The Wage Delegates from Local 592 and 686 and the Presidents from the other Catalyst locals met with Ron Buchhorn and Russell Horner, President & Chief Executive Officer of Catalyst. Russell Horner confirmed that their Board of Directors were fully aware of the concessions and they must have them before they will invest any Capital in our mill. He attempted to justify the need for these by talking about the concessions given up in Port Alice, Bowater and Maramachi.

Unlike these other mills Catalyst is not seeking concessions due to financial hardship. They will receive a full return on their investment of $25 million within 2 ½ years. They will be the lowest cost producer of Directory paper in North America and earn approximately $170 per tonne more than they currently do at our mill. This represents about $21 million per year above their present earnings and they still want concessions from the unions and the city.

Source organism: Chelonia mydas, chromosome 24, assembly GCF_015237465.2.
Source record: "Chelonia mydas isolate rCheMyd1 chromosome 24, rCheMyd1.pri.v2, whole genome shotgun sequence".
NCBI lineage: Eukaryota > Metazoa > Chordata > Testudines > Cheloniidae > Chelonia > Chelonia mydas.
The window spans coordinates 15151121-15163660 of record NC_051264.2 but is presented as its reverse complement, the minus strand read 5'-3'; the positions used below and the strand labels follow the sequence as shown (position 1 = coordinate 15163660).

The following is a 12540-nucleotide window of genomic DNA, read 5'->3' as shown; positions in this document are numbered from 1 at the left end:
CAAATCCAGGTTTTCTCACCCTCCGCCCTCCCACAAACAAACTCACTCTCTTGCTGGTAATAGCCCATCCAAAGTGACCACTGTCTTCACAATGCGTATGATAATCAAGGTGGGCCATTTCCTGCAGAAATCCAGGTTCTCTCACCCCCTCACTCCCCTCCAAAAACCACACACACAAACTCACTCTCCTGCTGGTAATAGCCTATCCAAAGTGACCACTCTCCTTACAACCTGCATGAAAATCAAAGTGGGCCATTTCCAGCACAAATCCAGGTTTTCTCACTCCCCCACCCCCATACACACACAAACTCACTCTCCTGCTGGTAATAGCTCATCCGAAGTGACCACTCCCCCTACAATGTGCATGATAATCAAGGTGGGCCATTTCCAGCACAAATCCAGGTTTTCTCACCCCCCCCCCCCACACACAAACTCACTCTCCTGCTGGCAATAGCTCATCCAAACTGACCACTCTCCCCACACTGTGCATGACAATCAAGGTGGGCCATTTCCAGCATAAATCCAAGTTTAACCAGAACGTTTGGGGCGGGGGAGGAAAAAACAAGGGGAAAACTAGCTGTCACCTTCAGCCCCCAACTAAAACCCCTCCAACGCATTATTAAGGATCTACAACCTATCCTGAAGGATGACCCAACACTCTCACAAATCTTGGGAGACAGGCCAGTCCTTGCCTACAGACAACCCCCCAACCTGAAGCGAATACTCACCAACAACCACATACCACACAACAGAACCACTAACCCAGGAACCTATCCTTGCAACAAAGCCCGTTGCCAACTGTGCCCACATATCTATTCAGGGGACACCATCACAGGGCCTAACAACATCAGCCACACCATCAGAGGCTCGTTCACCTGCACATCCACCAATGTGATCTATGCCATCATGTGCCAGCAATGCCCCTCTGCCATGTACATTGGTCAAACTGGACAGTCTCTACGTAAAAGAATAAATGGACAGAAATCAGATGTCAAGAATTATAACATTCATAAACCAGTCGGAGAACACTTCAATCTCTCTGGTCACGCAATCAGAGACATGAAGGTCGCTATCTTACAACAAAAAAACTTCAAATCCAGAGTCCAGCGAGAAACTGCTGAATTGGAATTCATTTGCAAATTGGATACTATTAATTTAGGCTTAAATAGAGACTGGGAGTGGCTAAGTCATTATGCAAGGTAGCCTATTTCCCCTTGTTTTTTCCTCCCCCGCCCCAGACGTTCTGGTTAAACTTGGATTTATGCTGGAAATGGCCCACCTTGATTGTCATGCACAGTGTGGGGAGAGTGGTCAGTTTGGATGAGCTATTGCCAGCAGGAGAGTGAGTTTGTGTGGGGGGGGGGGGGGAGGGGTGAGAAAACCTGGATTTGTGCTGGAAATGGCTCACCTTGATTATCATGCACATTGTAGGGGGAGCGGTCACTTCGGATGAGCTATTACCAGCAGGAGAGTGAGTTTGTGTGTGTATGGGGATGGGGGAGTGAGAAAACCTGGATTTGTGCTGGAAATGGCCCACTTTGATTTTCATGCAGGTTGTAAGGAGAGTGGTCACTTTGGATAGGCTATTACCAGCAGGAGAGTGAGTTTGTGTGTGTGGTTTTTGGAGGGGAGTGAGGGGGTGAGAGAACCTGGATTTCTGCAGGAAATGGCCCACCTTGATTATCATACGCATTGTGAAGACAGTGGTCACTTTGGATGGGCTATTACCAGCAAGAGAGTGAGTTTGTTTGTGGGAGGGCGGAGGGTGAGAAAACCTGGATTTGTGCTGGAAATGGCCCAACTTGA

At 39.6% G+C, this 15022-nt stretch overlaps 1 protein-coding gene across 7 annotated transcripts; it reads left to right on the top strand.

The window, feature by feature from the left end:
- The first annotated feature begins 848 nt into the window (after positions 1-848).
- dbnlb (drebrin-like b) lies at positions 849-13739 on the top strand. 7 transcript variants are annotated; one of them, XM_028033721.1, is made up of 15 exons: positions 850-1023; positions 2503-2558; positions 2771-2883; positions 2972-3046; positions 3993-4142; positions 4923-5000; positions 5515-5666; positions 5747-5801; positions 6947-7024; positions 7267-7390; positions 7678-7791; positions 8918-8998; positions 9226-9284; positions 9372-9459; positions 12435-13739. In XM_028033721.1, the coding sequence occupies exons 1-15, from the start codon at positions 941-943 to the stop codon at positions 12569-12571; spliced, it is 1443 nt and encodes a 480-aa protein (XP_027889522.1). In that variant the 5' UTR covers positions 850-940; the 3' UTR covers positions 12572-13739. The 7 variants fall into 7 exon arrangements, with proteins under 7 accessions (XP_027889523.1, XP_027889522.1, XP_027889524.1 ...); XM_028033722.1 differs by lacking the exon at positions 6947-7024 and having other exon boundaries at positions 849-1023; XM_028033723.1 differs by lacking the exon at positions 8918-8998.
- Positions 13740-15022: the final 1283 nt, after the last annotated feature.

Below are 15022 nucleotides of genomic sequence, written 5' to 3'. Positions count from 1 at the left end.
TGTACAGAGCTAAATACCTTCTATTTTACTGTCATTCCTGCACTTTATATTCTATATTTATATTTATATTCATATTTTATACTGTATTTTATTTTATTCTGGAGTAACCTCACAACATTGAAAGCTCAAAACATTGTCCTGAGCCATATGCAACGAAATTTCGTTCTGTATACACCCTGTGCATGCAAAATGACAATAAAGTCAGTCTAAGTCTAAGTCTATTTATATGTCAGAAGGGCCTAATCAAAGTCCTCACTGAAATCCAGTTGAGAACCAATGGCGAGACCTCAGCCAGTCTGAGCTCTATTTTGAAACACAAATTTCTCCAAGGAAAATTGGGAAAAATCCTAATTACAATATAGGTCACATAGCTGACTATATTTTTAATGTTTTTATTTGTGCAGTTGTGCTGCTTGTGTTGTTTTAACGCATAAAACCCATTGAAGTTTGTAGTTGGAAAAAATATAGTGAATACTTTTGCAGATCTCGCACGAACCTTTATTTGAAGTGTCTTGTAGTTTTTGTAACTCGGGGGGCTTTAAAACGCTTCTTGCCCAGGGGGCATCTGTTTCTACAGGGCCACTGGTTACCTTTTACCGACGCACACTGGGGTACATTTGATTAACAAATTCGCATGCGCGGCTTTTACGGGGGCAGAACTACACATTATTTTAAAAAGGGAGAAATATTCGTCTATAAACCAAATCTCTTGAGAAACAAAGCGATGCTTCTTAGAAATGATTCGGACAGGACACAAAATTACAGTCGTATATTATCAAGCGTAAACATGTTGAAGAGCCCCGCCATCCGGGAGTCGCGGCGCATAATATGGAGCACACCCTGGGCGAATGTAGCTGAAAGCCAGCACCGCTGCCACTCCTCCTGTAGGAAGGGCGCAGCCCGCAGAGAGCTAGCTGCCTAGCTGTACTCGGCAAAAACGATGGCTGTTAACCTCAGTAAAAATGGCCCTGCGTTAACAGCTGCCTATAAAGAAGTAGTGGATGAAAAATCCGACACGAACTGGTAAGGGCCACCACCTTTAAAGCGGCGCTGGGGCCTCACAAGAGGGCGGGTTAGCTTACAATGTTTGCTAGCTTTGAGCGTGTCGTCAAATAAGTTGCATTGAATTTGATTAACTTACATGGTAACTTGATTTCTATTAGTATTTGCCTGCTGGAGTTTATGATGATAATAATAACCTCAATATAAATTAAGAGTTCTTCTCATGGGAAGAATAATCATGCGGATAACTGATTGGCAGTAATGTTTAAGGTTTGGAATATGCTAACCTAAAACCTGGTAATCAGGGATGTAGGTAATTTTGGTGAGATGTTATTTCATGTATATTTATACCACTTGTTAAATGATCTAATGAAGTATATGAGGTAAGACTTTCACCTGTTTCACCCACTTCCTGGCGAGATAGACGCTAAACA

In an attempt to get an agreement we presented them alternatives that would give them more value than the combined list of concessions they said was required for a less than 2-year payback. We also offered them many ways to improve the efficiency of our Paper Machines, reduce costs and be competitive moving forward. After all we thought that was the goal.
The company did not address anything that we brought forward. They once again read us their entire list of concessionary demands and told us it was all or nothing.